The City of Fredericton and The Canadian Forest Service are ramping up efforts to trap and detect the invasive Emerald Ash Borer beetle as it makes its way across the country.
The invasive pests are a major threat to the province’s ash trees and the beetles have already made their way into the eastern parts of the province,
City of Fredericton Arboriculture Foreman Neil Trebble said it’s only a matter of time until the Emerald Ash Borer (EAB) makes it way to the capital.
“Now that it’s on our back door in Edmonston it’s quite a concern for us,” Trebble said.
The city is working with Natural Resources Canada to develop a plan. For the second year in a row, the city has teamed up with The Canadian Forest Service to set up traps that lure-in the beetles and trap them, alerting scientists to their arrival in parts of the province.
“The reality is that we don’t even know if it’s here yet or not, there’s a possibility it could be here and we just don’t know it yet so we’re doing everything we can to find it,” Trebble said.
Canadian Forest Service Invasive Species technician Kate Van Rooyen said they are putting traps in areas where the invasive insects could be coming into the province, such as in parks and campgrounds.
“Right now we have approximately 15 of the 24 traps out. The rest of the traps are going out in the next couple of days and what this is, this is an expanded monitoring program that we’ve been working on with the City of Fredericton’s current efforts that have already been going on for the past three years,” Van Rooyen said.
The green prism traps smell like an ash tree to the EAB and they have a phermone-lure that smells like potential mates. That attracts the beetles to the traps as they look for ash trees.
Van Rooyan said once the beetles get into the trees they can destroy them within three to five years. Van Rooyen said early detection is important because the earlier the pests are detected, the sooner protective measures can be implemented.
“The ash trees are one of their main hosts so they’ll flock to the trees for the purposes of mating and feeding,” Van Rooyen said. “One of the big issues with Emerald Ash Borer is that they start causing crown die-back, and once that crown dies those branches fall, which causes public health and safety issues.”
Natural Resources Canada scientist Lucas Roscoe said there is a pesticide that can be injected into trees, but he said it’s not a one-time thing and it needs to be done every couple years to maintain the ability of the tree to kill the EAB.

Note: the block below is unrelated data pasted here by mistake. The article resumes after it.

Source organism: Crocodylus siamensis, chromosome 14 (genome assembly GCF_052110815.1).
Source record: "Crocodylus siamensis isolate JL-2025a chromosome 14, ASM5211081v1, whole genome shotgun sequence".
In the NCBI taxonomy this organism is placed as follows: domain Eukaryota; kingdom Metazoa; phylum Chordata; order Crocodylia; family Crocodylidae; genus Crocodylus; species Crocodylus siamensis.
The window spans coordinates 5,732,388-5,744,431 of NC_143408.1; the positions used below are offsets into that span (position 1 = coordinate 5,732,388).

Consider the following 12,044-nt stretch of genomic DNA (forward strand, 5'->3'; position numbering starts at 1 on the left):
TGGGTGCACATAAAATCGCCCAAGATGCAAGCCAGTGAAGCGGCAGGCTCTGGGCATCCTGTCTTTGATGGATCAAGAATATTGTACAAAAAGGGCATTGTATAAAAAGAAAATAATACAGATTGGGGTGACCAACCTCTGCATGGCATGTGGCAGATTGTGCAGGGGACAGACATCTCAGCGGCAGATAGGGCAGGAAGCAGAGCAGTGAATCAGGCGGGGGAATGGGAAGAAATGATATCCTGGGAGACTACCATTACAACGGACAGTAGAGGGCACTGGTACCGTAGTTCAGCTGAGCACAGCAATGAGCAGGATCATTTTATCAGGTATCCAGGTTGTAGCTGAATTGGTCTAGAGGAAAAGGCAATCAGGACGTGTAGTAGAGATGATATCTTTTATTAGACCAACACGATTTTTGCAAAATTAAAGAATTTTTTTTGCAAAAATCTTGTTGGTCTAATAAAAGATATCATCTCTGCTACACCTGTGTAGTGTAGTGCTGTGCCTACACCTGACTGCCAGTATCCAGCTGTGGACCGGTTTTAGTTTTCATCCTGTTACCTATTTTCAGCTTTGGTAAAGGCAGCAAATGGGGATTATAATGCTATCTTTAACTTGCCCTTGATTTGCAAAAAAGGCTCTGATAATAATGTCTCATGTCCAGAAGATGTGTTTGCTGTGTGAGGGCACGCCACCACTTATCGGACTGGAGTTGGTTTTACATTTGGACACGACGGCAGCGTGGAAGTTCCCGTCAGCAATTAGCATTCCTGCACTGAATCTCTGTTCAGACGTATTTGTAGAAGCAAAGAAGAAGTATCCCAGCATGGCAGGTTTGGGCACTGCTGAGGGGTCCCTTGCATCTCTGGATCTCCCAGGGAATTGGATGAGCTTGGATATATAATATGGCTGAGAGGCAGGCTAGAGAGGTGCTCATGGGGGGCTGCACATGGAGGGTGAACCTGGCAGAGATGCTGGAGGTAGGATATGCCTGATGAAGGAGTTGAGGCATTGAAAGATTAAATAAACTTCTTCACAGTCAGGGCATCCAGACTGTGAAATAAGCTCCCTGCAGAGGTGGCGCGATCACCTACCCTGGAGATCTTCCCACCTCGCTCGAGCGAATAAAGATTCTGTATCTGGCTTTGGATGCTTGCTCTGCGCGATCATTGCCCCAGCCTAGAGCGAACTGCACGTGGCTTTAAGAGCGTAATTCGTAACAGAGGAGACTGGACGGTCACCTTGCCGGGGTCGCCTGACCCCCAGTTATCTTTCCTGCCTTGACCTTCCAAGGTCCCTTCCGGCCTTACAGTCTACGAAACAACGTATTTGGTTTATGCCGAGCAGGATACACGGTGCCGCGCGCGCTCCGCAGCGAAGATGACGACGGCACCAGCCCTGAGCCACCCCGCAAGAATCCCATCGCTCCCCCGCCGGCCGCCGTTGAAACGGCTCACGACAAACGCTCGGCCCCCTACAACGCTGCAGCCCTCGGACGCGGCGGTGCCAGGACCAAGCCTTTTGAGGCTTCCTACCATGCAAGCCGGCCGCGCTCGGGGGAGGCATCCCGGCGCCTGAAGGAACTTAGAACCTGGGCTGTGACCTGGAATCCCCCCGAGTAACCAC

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Roscoe said the injections can be costly, and said it’s not an “economically feasible” option in a large forest, but said it could be useful in protecting a few important street trees.
Trebble said the city is working on developing a strong management plan that will be presented to council in July.
“There’s three alternatives,” Trebble said, “Either we do nothing or we inoculate all our trees, or we do a hybrid and a combination of the two with inoculations and removals.”
He said no matter what option the city goes with it’s going to be “costly.”
Officials are asking people to leave the traps where they are and if anyone does find a trap that’s fallen down they should call the City or Natural Resources Canada so the traps can be re-hung.
Reducing the Risk
Nature Conservancy of Canada director of conservation science Josh Noseworthy said there are two main ways to try slow down the spread of the Emerald Ash Borer.
He said the first step is for people to avoid burning firewood outside the area where it was purchased.
“In summertime people like to go camping, of course they like to have a camp fire, but it’s important that we don’t actually move firewood from location-to-location because Emerald Ash Borer could be hiding in that firewood and we could be inadvertently spreading it to other areas and kind of speeding up its spread across the province,” Noseworthy said.
The other thing he said is important is to diversify forests across the Maritime region. He said the more species of trees that are planted, the less chances that insects like the EAB can access all the ash trees in the forest and destroy them.
“So there’s a chance that some of these ash trees could actually survive in a diverse forest,” Noseworthy said.